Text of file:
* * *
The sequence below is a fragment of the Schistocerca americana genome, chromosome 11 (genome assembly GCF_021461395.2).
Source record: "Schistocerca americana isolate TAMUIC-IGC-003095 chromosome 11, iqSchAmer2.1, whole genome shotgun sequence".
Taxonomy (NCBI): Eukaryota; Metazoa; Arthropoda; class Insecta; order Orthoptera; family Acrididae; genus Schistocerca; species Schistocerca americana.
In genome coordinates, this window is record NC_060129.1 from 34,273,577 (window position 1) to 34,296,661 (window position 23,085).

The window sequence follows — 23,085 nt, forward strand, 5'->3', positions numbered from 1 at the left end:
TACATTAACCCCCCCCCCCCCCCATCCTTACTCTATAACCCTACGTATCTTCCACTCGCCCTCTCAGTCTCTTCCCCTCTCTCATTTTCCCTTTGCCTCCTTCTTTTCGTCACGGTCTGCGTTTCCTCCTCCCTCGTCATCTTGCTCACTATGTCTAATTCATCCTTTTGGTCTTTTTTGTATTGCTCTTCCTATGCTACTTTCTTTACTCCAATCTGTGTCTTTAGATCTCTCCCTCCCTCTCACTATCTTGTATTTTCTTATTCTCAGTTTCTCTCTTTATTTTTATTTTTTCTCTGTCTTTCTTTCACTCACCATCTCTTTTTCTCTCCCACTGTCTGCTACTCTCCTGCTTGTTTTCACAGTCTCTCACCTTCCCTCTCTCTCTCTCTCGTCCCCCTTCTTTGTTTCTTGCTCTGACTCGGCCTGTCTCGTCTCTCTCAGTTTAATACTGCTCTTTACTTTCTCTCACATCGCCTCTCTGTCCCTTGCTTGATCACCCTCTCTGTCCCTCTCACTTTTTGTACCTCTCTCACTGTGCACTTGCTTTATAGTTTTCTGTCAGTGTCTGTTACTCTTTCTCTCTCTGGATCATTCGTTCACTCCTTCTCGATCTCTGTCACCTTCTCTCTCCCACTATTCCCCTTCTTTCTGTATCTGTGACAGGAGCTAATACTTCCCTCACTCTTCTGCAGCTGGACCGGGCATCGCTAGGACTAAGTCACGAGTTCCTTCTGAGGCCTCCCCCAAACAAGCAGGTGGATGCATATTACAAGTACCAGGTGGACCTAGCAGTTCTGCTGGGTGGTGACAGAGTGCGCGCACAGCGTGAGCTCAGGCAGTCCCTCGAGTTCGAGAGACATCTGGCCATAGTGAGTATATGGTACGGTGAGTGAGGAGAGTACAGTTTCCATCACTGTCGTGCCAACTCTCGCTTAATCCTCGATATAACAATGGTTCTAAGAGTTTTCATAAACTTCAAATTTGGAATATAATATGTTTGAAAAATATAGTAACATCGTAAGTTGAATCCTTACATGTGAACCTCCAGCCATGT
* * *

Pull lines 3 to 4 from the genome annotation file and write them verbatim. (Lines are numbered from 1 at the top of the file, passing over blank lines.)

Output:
Taxonomy (NCBI): Eukaryota; Metazoa; Arthropoda; class Insecta; order Orthoptera; family Acrididae; genus Schistocerca; species Schistocerca americana.
In genome coordinates, this window is record NC_060129.1 from 34,273,577 (window position 1) to 34,296,661 (window position 23,085).